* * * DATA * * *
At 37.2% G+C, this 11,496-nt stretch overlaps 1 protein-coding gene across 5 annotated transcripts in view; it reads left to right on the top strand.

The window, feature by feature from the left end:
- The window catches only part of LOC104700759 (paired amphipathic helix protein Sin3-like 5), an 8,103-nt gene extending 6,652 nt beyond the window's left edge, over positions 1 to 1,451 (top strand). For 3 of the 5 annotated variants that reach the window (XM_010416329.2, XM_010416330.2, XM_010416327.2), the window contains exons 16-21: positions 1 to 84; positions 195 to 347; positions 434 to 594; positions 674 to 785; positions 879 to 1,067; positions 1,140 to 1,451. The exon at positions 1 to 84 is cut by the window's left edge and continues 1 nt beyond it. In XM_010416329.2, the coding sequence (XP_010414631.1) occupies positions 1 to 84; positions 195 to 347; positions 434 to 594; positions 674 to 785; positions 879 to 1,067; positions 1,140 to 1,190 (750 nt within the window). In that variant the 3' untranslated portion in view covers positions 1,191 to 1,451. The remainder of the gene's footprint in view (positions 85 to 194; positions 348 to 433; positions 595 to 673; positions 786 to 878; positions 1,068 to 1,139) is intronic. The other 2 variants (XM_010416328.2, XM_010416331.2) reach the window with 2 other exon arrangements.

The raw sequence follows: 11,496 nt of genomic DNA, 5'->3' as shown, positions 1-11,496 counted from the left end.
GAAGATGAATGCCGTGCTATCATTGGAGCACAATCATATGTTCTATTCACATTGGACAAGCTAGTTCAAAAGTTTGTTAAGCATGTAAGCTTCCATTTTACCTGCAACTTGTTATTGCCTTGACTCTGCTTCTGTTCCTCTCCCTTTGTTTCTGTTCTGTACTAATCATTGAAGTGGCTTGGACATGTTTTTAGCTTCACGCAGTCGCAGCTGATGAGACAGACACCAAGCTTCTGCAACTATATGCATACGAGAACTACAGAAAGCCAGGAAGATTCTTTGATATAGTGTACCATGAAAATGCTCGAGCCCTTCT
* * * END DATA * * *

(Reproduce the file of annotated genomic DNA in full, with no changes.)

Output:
At 37.2% G+C, this 11,496-nt stretch overlaps 1 protein-coding gene across 5 annotated transcripts in view; it reads left to right on the top strand.

The window, feature by feature from the left end:
- The window catches only part of LOC104700759 (paired amphipathic helix protein Sin3-like 5), an 8,103-nt gene extending 6,652 nt beyond the window's left edge, over positions 1 to 1,451 (top strand). For 3 of the 5 annotated variants that reach the window (XM_010416329.2, XM_010416330.2, XM_010416327.2), the window contains exons 16-21: positions 1 to 84; positions 195 to 347; positions 434 to 594; positions 674 to 785; positions 879 to 1,067; positions 1,140 to 1,451. The exon at positions 1 to 84 is cut by the window's left edge and continues 1 nt beyond it. In XM_010416329.2, the coding sequence (XP_010414631.1) occupies positions 1 to 84; positions 195 to 347; positions 434 to 594; positions 674 to 785; positions 879 to 1,067; positions 1,140 to 1,190 (750 nt within the window). In that variant the 3' untranslated portion in view covers positions 1,191 to 1,451. The remainder of the gene's footprint in view (positions 85 to 194; positions 348 to 433; positions 595 to 673; positions 786 to 878; positions 1,068 to 1,139) is intronic. The other 2 variants (XM_010416328.2, XM_010416331.2) reach the window with 2 other exon arrangements.

The raw sequence follows: 11,496 nt of genomic DNA, 5'->3' as shown, positions 1-11,496 counted from the left end.
GAAGATGAATGCCGTGCTATCATTGGAGCACAATCATATGTTCTATTCACATTGGACAAGCTAGTTCAAAAGTTTGTTAAGCATGTAAGCTTCCATTTTACCTGCAACTTGTTATTGCCTTGACTCTGCTTCTGTTCCTCTCCCTTTGTTTCTGTTCTGTACTAATCATTGAAGTGGCTTGGACATGTTTTTAGCTTCACGCAGTCGCAGCTGATGAGACAGACACCAAGCTTCTGCAACTATATGCATACGAGAACTACAGAAAGCCAGGAAGATTCTTTGATATAGTGTACCATGAAAATGCTCGAGCCCTTCT